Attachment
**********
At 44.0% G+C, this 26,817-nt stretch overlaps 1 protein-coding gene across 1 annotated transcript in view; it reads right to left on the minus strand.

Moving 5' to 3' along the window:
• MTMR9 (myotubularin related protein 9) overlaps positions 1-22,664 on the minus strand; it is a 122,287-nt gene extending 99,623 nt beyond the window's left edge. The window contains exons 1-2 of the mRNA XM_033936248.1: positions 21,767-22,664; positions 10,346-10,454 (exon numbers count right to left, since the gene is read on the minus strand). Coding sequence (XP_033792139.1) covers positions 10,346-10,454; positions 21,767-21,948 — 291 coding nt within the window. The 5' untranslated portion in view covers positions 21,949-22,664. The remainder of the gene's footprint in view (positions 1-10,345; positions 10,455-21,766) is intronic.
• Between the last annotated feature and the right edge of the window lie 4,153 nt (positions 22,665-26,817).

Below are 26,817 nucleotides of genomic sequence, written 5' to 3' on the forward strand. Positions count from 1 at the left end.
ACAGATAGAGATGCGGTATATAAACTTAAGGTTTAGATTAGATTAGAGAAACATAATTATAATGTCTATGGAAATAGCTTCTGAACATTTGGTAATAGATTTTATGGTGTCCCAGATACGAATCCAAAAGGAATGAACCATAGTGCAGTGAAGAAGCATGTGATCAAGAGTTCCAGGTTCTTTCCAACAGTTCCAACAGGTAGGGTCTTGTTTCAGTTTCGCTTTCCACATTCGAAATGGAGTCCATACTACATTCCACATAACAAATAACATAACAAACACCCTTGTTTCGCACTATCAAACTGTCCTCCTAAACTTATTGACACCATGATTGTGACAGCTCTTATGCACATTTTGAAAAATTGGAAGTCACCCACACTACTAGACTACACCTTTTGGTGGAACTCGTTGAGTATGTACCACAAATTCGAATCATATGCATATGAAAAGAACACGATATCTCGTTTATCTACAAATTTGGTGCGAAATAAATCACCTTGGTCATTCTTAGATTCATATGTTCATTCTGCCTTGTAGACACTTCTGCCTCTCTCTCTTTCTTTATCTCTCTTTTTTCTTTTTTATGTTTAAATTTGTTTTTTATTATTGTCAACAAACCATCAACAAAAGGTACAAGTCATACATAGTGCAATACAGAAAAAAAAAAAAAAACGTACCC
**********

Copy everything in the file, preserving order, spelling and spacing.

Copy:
At 44.0% G+C, this 26,817-nt stretch overlaps 1 protein-coding gene across 1 annotated transcript in view; it reads right to left on the minus strand.

Moving 5' to 3' along the window:
• MTMR9 (myotubularin related protein 9) overlaps positions 1-22,664 on the minus strand; it is a 122,287-nt gene extending 99,623 nt beyond the window's left edge. The window contains exons 1-2 of the mRNA XM_033936248.1: positions 21,767-22,664; positions 10,346-10,454 (exon numbers count right to left, since the gene is read on the minus strand). Coding sequence (XP_033792139.1) covers positions 10,346-10,454; positions 21,767-21,948 — 291 coding nt within the window. The 5' untranslated portion in view covers positions 21,949-22,664. The remainder of the gene's footprint in view (positions 1-10,345; positions 10,455-21,766) is intronic.
• Between the last annotated feature and the right edge of the window lie 4,153 nt (positions 22,665-26,817).

Below are 26,817 nucleotides of genomic sequence, written 5' to 3' on the forward strand. Positions count from 1 at the left end.
ACAGATAGAGATGCGGTATATAAACTTAAGGTTTAGATTAGATTAGAGAAACATAATTATAATGTCTATGGAAATAGCTTCTGAACATTTGGTAATAGATTTTATGGTGTCCCAGATACGAATCCAAAAGGAATGAACCATAGTGCAGTGAAGAAGCATGTGATCAAGAGTTCCAGGTTCTTTCCAACAGTTCCAACAGGTAGGGTCTTGTTTCAGTTTCGCTTTCCACATTCGAAATGGAGTCCATACTACATTCCACATAACAAATAACATAACAAACACCCTTGTTTCGCACTATCAAACTGTCCTCCTAAACTTATTGACACCATGATTGTGACAGCTCTTATGCACATTTTGAAAAATTGGAAGTCACCCACACTACTAGACTACACCTTTTGGTGGAACTCGTTGAGTATGTACCACAAATTCGAATCATATGCATATGAAAAGAACACGATATCTCGTTTATCTACAAATTTGGTGCGAAATAAATCACCTTGGTCATTCTTAGATTCATATGTTCATTCTGCCTTGTAGACACTTCTGCCTCTCTCTCTTTCTTTATCTCTCTTTTTTCTTTTTTATGTTTAAATTTGTTTTTTATTATTGTCAACAAACCATCAACAAAAGGTACAAGTCATACATAGTGCAATACAGAAAAAAAAAAAAAAACGTACCC